Resolution 2023

At some point in my life…well, I don’t need to be vague. It was after my marriage ended. I started to value honesty more than kindness. I would much rather someone be honest with me than kind to me, although being both is certainly a nice bonus. Over the past decade, my search for honesty has left me pretty cynical and jaded. There’s so little of it out there. I’ve just come to accept that most people have responded to the traumas and uncertainties in their lives by rejecting hard truths and coasting on a winding river of ever-changing illusions and manipulations. I don’t really hold it against them, but it makes them fundamentally unreliable. I have catastrophic trust issues.

But a byproduct of all this is that, in my mostly futile search for honesty, I have come to undervalue kindness, both in others and in myself. It’s been years since I put any real effort or thought into being kind. I mean, I have manners, I’m not an asshole (usually). But just as I would prefer someone be honest with me than kind, I’ve focused on seeking out and expressing truths and not given much thought to nurturing kindness in myself.

But objectively, I know that kindness matters. And I know that it matters a lot more to most people than it does to me.

So my New Year’s resolution this year is to become a kinder person. Not just to act more kindly, but to somehow find my way back to the part of me that valued and appreciated kindness. I kind of miss being that person, although I certainly don’t miss the naïveté that motivated me back then.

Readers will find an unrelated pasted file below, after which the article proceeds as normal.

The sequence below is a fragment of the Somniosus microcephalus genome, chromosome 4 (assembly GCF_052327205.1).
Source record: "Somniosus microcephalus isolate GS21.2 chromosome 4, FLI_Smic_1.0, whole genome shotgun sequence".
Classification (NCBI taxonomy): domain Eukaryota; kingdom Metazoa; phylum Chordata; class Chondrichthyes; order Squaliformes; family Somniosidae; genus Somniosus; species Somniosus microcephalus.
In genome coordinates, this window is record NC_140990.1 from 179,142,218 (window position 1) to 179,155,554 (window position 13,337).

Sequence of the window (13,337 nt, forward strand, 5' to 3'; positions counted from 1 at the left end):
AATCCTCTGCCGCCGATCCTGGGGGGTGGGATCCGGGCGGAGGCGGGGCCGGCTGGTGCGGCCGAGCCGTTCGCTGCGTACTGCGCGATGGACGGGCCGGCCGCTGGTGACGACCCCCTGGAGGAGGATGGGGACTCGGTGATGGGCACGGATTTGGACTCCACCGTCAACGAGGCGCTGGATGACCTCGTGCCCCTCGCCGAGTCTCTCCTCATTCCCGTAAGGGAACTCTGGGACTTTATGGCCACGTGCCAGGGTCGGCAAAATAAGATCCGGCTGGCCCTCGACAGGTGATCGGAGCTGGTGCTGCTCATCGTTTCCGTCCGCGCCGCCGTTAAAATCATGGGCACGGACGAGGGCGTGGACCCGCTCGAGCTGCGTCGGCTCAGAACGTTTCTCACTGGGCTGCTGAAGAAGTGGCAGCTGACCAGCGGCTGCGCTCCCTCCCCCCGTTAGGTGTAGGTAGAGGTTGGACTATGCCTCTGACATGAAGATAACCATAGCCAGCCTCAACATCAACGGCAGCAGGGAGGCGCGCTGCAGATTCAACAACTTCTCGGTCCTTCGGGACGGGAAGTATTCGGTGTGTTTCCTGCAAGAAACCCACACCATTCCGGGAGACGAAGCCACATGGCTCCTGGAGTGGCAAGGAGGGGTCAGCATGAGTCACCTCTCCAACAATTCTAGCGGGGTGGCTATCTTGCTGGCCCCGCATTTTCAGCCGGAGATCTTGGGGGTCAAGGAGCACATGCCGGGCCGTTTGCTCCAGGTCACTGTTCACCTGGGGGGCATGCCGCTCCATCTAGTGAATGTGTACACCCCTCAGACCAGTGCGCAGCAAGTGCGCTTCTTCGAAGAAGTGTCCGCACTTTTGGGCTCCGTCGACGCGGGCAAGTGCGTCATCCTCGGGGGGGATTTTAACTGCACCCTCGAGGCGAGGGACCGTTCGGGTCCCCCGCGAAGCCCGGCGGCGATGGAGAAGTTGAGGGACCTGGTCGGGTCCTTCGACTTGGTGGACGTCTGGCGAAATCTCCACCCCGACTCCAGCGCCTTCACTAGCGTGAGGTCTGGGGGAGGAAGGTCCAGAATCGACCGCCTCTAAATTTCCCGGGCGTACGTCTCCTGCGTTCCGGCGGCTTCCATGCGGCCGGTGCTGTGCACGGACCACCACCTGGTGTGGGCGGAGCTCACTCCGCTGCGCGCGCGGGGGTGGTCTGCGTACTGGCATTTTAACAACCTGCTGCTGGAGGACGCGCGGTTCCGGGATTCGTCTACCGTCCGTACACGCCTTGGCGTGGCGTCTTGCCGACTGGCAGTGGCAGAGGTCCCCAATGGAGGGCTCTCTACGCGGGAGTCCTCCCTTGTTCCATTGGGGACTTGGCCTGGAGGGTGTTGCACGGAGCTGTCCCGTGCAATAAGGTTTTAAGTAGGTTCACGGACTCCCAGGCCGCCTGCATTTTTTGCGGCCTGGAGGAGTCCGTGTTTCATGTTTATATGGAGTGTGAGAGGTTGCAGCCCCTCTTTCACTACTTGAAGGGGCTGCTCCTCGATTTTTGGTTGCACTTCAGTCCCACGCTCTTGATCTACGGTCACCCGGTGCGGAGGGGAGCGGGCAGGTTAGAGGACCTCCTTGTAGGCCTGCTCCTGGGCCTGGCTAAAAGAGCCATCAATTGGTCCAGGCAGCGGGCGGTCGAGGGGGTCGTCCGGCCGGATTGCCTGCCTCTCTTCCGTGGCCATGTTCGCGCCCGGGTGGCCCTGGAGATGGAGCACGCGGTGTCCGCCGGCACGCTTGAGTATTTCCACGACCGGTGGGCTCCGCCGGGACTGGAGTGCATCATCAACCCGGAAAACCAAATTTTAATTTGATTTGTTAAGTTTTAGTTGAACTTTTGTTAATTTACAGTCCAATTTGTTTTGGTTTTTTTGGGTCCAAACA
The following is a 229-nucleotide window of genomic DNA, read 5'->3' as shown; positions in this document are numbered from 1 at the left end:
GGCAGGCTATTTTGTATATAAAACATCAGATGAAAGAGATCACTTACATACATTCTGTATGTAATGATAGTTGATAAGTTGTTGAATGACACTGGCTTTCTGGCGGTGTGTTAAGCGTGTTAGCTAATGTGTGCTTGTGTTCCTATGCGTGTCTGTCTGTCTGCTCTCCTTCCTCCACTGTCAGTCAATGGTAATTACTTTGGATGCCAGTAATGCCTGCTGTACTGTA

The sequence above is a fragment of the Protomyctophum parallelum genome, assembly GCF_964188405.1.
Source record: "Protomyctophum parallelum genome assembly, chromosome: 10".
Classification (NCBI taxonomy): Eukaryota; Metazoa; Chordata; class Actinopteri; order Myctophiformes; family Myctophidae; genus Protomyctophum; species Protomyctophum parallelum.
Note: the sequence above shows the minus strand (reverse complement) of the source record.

Is it possible to be both irredeemably cynical and genuinely, authentically kind?

Let’s find out!

Categories: Holidays, Life | Tags: | 7 Comments

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7 thoughts on “Resolution 2023

  1. Joe

    Both kindness and honesty are important and they are not mutually exclusive, in fact they overlap. At the end of the thought, the human existence has relied on a set of mores and mindsets like love and cooperation and nurturing and education but even selfishness and self preservation have played a role in shaping our survival. When we surpass the moment of basic needs and survival, we can delve into the endless mazes of the mind and liberate all the secrets and beauty of life that is hidden there and we should wish that on everyone ergo the construction of an evolved world necessarily contains the kindness and honesty and love and nurturing mindset. The selfish one, which is to take away and break things and deprive others, is a cancer on all of us so we need to establish rules where everyone can thrive

    Liked by 1 person

  2. Debora

    Thanks for reading! I don’t I’ve gone all the way to selfish, I think I stalled out somewhere around “indifferent.” Maybe bordering on “mildly abrasive” in environments where I don’t feel as safe as I’d like. I’ve noticed that people tend to misread agreeability for manipulability (or moldability, to use a word someone thought they were complimenting me with recently), and I’m just to the point where it seems like being borderline unlikeable causes me fewer problems than being kind does. Not an ideal conclusion to arrive at, but here I am.